Rate decision September 2020
At its meeting on 23 September 2020, the Committee decided to keep the policy rate unchanged at zero percent.
Policy rate unchanged at zero percent
Norges Bank’s Monetary Policy and Financial Stability Committee has unanimously decided to keep the policy rate unchanged at zero percent. In the Committee’s current assessment of the outlook and balance of risks, the policy rate will most likely remain at today’s level for some time ahead.
The Covid-19 pandemic has led to a sharp downturn in the Norwegian economy. Activity has picked up through summer, and unemployment has moved lower. The increase in infection rates may put a brake on the upswing in the coming period. It will take time for output and employment to return to pre-pandemic levels. Underlying inflation is above the target, but the krone appreciation since March and prospects for low wage growth suggest that it will moderate.
Low interest rates contribute to speeding up the return to more normal output and employment levels. This reduces the risk of unemployment becoming entrenched at a high level. On the other hand, a long period of low interest rates could increase the risk of a build-up of financial imbalances.
“The sharp economic downturn and considerable uncertainty surrounding the outlook suggest keeping the policy rate on hold until there are clear signs that economic conditions are normalising”, says Governor Øystein Olsen.
The policy rate forecast is little changed since June 2020 Monetary Policy Report and implies a rate at the current level over the next couple of years, followed by a gradual rise as activity approaches a more normal level.
Rate effective from 25 September 2020:
- Policy rate: 0.00 %
- Overnight lending rate: 1.00 %
- Reserve rate: -1.00 %
Press telephone: +47 21 49 09 30
Monetary policy assessment
The Covid-19 pandemic has led to a sharp downturn in the Norwegian economy. Low interest rates are dampening the downturn and mitigating the risk of a more prolonged impact on output and employment. Since the June 2020 Monetary Policy Report, economic activity has picked up broadly as expected, but there is still substantial uncertainty about developments ahead.
Norges Bank’s Monetary Policy and Financial Stability Committee decided to keep the policy rate at 0% at the monetary policy meeting on 23 September. There are prospects that the policy rate will remain at the current level for some time ahead.
Global recovery under way
The Covid-19 pandemic has led to a sharp downturn in the global economy. Activity among Norway’s trading partners is on the rebound and has so far risen somewhat faster than assumed in the June Report. The easing of measures to contain the pandemic through summer has boosted economic activity, while it has also led to increased infection rates. In some countries, registered infection rates are now higher than in spring. Continued high unemployment and prospects for low wage growth will contribute to keeping global inflation low in the years ahead. Market-implied rates still indicate very low interest rates among Norway’s trading partners for a long time ahead.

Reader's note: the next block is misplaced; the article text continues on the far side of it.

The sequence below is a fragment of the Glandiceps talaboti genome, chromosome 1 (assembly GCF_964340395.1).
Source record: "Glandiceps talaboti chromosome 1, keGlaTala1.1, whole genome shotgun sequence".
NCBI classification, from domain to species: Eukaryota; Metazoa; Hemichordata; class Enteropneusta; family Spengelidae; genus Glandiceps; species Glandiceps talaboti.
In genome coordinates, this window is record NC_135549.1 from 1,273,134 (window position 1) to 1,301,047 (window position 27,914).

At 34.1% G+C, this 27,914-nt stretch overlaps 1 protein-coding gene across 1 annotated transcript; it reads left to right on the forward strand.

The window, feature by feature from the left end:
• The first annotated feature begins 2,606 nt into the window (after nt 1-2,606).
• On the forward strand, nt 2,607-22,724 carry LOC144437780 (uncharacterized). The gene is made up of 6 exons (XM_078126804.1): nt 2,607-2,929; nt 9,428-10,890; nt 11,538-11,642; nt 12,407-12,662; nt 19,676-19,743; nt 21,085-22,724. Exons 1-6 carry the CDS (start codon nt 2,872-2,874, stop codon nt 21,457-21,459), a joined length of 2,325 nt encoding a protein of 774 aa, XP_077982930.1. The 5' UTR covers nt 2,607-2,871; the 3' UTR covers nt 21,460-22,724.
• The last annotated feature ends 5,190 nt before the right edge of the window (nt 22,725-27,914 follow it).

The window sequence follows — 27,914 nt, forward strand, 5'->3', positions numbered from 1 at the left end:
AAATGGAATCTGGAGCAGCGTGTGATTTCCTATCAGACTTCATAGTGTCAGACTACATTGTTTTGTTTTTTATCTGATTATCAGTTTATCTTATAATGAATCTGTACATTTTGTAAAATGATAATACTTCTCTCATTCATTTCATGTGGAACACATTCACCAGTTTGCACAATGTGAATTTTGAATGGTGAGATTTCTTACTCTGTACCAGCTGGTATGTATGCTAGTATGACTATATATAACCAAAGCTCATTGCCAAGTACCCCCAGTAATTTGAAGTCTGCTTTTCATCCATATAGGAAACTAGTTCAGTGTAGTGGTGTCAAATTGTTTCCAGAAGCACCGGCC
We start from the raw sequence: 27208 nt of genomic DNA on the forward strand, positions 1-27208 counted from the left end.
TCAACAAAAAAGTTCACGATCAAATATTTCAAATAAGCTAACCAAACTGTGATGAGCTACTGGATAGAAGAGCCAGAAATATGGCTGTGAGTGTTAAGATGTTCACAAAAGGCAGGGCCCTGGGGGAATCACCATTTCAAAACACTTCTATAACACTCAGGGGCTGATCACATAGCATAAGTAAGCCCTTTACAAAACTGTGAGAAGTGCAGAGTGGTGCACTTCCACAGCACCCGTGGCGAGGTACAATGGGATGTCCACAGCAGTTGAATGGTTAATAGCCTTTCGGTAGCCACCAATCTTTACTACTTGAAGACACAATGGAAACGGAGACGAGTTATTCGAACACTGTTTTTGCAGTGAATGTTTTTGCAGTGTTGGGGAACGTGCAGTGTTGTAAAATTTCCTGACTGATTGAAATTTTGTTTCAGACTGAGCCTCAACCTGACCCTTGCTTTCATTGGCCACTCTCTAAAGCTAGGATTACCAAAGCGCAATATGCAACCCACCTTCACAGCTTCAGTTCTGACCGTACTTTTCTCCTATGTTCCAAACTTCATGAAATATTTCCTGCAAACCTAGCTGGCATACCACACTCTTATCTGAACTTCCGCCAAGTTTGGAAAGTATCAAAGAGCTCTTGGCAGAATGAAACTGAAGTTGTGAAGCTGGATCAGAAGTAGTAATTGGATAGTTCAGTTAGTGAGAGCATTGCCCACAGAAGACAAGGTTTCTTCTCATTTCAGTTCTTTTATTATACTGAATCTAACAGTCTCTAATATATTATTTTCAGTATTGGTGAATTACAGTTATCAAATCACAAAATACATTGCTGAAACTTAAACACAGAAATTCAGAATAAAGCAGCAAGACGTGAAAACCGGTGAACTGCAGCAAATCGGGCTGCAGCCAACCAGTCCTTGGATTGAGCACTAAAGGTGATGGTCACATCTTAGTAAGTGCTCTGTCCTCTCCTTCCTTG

Oil prices have risen since the June Report and are now above USD 40. Futures prices indicate somewhat higher oil prices in the coming years. European gas prices have increased markedly since June.
The market turbulence in the wake of the Covid-19 outbreak subsided through spring and summer. Since the June Report, money and bond market premiums have fallen further both abroad and in Norway. Norwegian money market rates are at historically low levels. Residential mortgage rates are little changed since June.
The krone exchange rate, as measured by the import-weighted index I-44, has appreciated after reaching record-weak levels in March. Reduced uncertainty in global financial markets and a rise in oil prices likely contributed to the krone appreciation. In recent days, market turbulence has increased somewhat and the krone has depreciated. The krone exchange rate is now broadly unchanged from the level prevailing at the time of the June Report.
Activity in the Norwegian economy has picked up
The spread of Covid-19 and measures to contain it contributed to a marked decline in the Norwegian economy in March and April. The decline was amplified by a fall in oil prices and a contraction among Norway’s trading partners. Unemployment reached historically high levels.
In the course of spring, the spread of the virus was brought under control, and economic activity has picked up since May. Nevertheless, mainland GDP was nearly 5% lower in July than in February. Developments were in line with the projections in the June Report. Growth has primarily picked up in the sectors that were directly affected by containment measures, such as hotels and food service, culture, entertainment and other services. In recent months, many of the furloughed employees have returned to work, and unemployment has fallen somewhat faster than expected.
Household demand in particular has given a boost to mainland economic activity. Household consumption of goods has picked up rapidly, but overall consumption is still low.
After summer, infection rates have also risen in Norway, leading to stricter containment measures in some areas, while further relaxation has been put on hold. This may weigh on household demand in the coming months. On the other hand, there appears to be less of a risk of a total lockdown of much of the economy and of a renewed sharp downturn than in June. Several vaccines are in the testing stage, but it is still uncertain when a vaccine can be widely available.
In August, the enterprises in Norges Bank’s Regional Network reported prospects for weak growth in activity ahead. They expected little change in the level of employment in the coming period. Enterprises’ investment plans indicate a sharp fall in investment in the coming year.
Housing market activity has picked up markedly through summer. Turnover in the housing market has been high, and house prices have risen more than projected. Growth in credit to households has also been higher than expected.